Yes, there were rocks and debris thrown and two police cars were set on fire, but all that occurred much later, after police escalated the situation. Before, during and after my arrest, protesters who were within a few yards of the police lines did not commit any acts of violence. The people on the front lines at the Fairfax flashpoint were exercising their First Amendment right to assemble and were punished for it.”
Richardson told the Buzz yesterday that he believes the violence would never have flared if the police had simply stood along the sides of Third Street, on the sidwalks, between the protestors and local businesses, or “just escorted us” as people moved west along the street. “I just didn’t see a lot of angry voices in the crowd – none of that,” he said.
Richardson said he also gained some perspective on the protests themselves. “Looting and violence as expression is not what people want,” he said. “They don’t want to burn down America. Nobody wants that.” In fact, he said, “We’re all in this together to try and fix the situation.”
And how would he like to see LAPD fix things moving forward?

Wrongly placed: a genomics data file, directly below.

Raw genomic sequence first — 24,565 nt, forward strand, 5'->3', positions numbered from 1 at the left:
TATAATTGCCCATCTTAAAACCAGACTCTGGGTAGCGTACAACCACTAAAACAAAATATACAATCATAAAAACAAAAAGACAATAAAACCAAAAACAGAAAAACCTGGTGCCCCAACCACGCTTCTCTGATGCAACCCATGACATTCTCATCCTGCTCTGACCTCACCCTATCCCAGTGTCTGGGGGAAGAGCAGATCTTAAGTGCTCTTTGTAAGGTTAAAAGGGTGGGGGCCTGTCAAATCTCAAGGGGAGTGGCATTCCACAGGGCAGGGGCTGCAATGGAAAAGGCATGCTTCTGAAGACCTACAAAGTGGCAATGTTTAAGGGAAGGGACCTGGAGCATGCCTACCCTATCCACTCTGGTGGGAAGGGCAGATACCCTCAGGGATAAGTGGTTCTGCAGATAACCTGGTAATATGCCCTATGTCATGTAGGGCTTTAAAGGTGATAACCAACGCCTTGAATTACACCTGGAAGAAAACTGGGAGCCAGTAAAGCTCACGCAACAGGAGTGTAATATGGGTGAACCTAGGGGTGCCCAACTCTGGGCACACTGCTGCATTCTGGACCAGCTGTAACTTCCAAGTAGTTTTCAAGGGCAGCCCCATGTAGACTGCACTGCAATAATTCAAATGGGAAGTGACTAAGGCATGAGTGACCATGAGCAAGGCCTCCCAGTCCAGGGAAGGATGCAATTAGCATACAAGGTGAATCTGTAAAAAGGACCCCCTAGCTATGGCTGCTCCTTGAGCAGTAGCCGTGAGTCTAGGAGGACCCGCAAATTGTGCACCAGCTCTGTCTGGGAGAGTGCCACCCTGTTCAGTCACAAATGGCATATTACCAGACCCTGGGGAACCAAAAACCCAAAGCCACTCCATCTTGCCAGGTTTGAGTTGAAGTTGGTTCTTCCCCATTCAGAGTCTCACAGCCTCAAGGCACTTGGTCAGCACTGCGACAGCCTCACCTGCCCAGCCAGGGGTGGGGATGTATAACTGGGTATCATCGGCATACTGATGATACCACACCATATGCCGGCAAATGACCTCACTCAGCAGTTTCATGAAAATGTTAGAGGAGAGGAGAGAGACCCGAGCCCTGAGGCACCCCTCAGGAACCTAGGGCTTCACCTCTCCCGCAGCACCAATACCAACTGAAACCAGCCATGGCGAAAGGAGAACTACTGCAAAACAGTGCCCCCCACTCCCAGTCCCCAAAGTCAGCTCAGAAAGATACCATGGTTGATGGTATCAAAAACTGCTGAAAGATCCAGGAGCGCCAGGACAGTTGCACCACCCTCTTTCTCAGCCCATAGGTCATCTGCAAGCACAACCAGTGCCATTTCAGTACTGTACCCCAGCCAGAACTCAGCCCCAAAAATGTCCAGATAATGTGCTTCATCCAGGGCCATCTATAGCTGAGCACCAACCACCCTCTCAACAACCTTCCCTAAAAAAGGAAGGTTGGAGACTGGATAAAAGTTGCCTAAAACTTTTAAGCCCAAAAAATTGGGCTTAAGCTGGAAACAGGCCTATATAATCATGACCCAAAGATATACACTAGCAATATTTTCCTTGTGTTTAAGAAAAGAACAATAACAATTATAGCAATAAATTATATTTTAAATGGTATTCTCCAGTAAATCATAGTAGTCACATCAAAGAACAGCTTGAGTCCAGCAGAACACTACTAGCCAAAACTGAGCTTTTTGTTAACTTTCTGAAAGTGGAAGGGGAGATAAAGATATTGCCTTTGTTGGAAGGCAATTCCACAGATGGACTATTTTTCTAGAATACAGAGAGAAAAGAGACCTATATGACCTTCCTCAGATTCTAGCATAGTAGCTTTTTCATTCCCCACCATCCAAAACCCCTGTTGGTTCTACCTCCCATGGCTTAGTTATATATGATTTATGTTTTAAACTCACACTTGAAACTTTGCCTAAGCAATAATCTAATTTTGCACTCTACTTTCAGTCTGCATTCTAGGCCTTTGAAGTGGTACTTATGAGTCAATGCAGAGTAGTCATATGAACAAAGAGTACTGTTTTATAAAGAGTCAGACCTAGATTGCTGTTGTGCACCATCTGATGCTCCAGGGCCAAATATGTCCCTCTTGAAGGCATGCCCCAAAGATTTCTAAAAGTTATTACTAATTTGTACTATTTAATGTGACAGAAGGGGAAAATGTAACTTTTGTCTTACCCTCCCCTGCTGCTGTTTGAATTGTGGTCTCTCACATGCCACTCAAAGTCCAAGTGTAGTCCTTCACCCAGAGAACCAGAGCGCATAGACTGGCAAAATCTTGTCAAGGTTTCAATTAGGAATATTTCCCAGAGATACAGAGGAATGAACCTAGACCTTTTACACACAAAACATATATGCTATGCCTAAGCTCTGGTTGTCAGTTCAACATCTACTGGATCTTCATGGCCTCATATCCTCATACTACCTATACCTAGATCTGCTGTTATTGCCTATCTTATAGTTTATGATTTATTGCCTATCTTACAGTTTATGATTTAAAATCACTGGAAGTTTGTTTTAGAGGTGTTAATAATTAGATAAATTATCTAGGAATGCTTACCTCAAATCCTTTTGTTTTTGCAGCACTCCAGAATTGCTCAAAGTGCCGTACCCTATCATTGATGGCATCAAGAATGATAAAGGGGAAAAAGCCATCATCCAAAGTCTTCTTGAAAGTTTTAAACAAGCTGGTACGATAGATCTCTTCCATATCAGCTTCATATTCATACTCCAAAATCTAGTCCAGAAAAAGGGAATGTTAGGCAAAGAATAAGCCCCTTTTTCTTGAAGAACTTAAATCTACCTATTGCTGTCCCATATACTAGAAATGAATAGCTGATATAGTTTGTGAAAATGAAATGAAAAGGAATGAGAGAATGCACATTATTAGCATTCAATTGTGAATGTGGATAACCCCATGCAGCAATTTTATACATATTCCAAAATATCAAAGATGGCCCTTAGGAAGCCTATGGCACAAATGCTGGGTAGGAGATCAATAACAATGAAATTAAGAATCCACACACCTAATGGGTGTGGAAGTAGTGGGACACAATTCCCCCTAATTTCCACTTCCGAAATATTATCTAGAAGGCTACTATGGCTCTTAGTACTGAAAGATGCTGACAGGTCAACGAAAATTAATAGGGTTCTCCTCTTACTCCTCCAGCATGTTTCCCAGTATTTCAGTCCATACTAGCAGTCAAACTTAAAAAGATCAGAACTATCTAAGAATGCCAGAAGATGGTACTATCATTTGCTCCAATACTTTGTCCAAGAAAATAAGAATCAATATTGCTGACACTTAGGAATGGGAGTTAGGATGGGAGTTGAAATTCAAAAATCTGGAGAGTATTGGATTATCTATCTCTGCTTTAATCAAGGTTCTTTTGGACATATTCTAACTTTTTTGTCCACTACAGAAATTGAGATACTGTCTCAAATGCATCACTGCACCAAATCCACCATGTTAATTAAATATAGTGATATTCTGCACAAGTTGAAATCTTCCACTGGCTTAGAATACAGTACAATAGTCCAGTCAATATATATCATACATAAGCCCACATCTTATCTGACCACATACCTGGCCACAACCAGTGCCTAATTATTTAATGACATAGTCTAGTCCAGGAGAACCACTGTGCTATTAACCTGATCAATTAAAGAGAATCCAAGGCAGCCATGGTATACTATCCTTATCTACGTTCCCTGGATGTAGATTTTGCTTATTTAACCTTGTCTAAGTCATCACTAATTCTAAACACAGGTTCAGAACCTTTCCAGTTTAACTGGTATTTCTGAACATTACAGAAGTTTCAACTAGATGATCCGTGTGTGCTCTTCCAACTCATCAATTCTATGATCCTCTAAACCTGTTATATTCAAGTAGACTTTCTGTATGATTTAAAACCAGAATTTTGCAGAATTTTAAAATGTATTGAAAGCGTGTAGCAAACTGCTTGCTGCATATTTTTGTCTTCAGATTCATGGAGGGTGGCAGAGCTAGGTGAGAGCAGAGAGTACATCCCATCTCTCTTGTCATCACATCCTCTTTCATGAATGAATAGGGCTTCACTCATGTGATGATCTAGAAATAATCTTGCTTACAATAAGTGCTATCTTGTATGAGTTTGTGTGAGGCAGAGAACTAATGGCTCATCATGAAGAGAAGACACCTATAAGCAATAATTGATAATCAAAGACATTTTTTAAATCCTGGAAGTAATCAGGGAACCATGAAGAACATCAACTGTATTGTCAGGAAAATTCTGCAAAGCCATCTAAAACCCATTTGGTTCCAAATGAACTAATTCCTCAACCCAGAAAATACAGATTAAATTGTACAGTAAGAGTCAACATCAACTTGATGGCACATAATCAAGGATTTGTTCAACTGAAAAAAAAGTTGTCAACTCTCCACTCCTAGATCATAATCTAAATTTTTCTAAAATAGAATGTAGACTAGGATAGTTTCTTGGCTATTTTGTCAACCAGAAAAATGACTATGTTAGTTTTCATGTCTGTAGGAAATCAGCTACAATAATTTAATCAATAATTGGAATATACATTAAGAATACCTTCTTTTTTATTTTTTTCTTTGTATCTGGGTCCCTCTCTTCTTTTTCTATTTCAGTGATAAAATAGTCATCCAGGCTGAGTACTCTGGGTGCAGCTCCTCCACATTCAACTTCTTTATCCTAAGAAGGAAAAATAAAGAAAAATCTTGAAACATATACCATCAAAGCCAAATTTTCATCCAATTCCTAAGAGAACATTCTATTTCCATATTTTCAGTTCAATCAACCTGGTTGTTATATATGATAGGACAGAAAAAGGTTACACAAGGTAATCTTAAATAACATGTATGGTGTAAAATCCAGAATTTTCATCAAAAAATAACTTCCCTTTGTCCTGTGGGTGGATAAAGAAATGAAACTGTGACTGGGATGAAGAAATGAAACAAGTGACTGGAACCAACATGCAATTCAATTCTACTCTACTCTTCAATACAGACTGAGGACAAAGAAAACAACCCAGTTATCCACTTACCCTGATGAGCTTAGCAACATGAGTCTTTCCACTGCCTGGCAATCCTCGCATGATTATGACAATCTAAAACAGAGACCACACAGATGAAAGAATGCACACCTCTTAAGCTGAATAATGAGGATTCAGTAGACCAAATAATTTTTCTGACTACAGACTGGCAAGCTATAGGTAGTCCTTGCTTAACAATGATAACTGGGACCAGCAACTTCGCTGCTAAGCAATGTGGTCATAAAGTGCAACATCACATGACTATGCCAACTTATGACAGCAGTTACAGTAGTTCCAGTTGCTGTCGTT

“• Take a knee or stand with us. Even better, march with us. Law enforcement officers are in a unique position to inspire us and their condemnation of police brutality and racial profiling will be far more powerful than our civilian voices.
• Let us march. Stop treating these events as crimes. Walk alongside us as you did during the Women’s March. People were keeping their social distance before being attacked, corralled and scattered. Your community is simply trying to end horrible practices which the vast majority of your officers agree need to end. Give us safe passage. The true demonstrators won’t harm buildings or property if you escort them. It will be easier to spot radicals bent on creating havoc and burning cars. These chaotic people are our common enemy as they seek to delegitimize what we all truly stand for — peace, justice and order.”
Finally, Richardson also told the Buzz that he feels that he was singled out as the first arrrest for two reasons: 1. he’s a large man and 2. he was carrying a walking stick (something that seemed innocent at the time he decided to bring it along, but was probably wasn’t interpreted that way by police)…and arresting him was a cautionary message to other protestors. But he said he also can’t help thinking that his experience, as bad as it was, would have been much, much worse if he – like George Floyd – was not only big and tall…but also black.
You can read Zeke Richardson’s full first-person account of his experience at Saturday’s protest on The Wrap, at https://www.thewrap.com/lapd-instigated-riot-saturday-arrest-black-lives-matter-protest/.